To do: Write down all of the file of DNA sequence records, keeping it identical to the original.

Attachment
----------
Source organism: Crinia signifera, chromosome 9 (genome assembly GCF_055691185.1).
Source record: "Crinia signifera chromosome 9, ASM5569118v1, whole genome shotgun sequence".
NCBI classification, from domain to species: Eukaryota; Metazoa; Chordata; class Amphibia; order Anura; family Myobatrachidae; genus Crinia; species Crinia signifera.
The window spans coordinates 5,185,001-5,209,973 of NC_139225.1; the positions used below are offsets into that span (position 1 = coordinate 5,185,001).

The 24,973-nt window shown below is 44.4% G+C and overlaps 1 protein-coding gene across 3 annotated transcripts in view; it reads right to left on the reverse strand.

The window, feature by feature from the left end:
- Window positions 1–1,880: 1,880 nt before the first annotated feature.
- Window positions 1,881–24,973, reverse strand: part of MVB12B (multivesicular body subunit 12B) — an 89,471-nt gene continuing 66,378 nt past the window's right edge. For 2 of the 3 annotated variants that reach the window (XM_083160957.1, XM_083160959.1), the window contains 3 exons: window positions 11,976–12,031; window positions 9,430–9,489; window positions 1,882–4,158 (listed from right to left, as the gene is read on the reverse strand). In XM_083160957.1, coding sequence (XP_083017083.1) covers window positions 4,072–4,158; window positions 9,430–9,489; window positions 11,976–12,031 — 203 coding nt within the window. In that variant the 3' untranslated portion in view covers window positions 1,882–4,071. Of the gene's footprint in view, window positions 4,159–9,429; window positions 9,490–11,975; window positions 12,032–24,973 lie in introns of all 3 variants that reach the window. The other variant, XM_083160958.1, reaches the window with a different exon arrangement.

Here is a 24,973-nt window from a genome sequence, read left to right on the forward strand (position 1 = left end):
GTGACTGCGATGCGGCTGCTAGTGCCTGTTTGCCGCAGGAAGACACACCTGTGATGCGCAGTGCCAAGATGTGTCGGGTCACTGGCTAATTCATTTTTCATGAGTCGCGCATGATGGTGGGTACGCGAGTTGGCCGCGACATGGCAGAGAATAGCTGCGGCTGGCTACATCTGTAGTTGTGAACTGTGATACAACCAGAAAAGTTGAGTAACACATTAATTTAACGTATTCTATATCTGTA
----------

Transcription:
Source organism: Crinia signifera, chromosome 9 (genome assembly GCF_055691185.1).
Source record: "Crinia signifera chromosome 9, ASM5569118v1, whole genome shotgun sequence".
NCBI classification, from domain to species: Eukaryota; Metazoa; Chordata; class Amphibia; order Anura; family Myobatrachidae; genus Crinia; species Crinia signifera.
The window spans coordinates 5,185,001-5,209,973 of NC_139225.1; the positions used below are offsets into that span (position 1 = coordinate 5,185,001).

The 24,973-nt window shown below is 44.4% G+C and overlaps 1 protein-coding gene across 3 annotated transcripts in view; it reads right to left on the reverse strand.

The window, feature by feature from the left end:
- Window positions 1–1,880: 1,880 nt before the first annotated feature.
- Window positions 1,881–24,973, reverse strand: part of MVB12B (multivesicular body subunit 12B) — an 89,471-nt gene continuing 66,378 nt past the window's right edge. For 2 of the 3 annotated variants that reach the window (XM_083160957.1, XM_083160959.1), the window contains 3 exons: window positions 11,976–12,031; window positions 9,430–9,489; window positions 1,882–4,158 (listed from right to left, as the gene is read on the reverse strand). In XM_083160957.1, coding sequence (XP_083017083.1) covers window positions 4,072–4,158; window positions 9,430–9,489; window positions 11,976–12,031 — 203 coding nt within the window. In that variant the 3' untranslated portion in view covers window positions 1,882–4,071. Of the gene's footprint in view, window positions 4,159–9,429; window positions 9,490–11,975; window positions 12,032–24,973 lie in introns of all 3 variants that reach the window. The other variant, XM_083160958.1, reaches the window with a different exon arrangement.

Here is a 24,973-nt window from a genome sequence, read left to right on the forward strand (position 1 = left end):
GTGACTGCGATGCGGCTGCTAGTGCCTGTTTGCCGCAGGAAGACACACCTGTGATGCGCAGTGCCAAGATGTGTCGGGTCACTGGCTAATTCATTTTTCATGAGTCGCGCATGATGGTGGGTACGCGAGTTGGCCGCGACATGGCAGAGAATAGCTGCGGCTGGCTACATCTGTAGTTGTGAACTGTGATACAACCAGAAAAGTTGAGTAACACATTAATTTAACGTATTCTATATCTGTA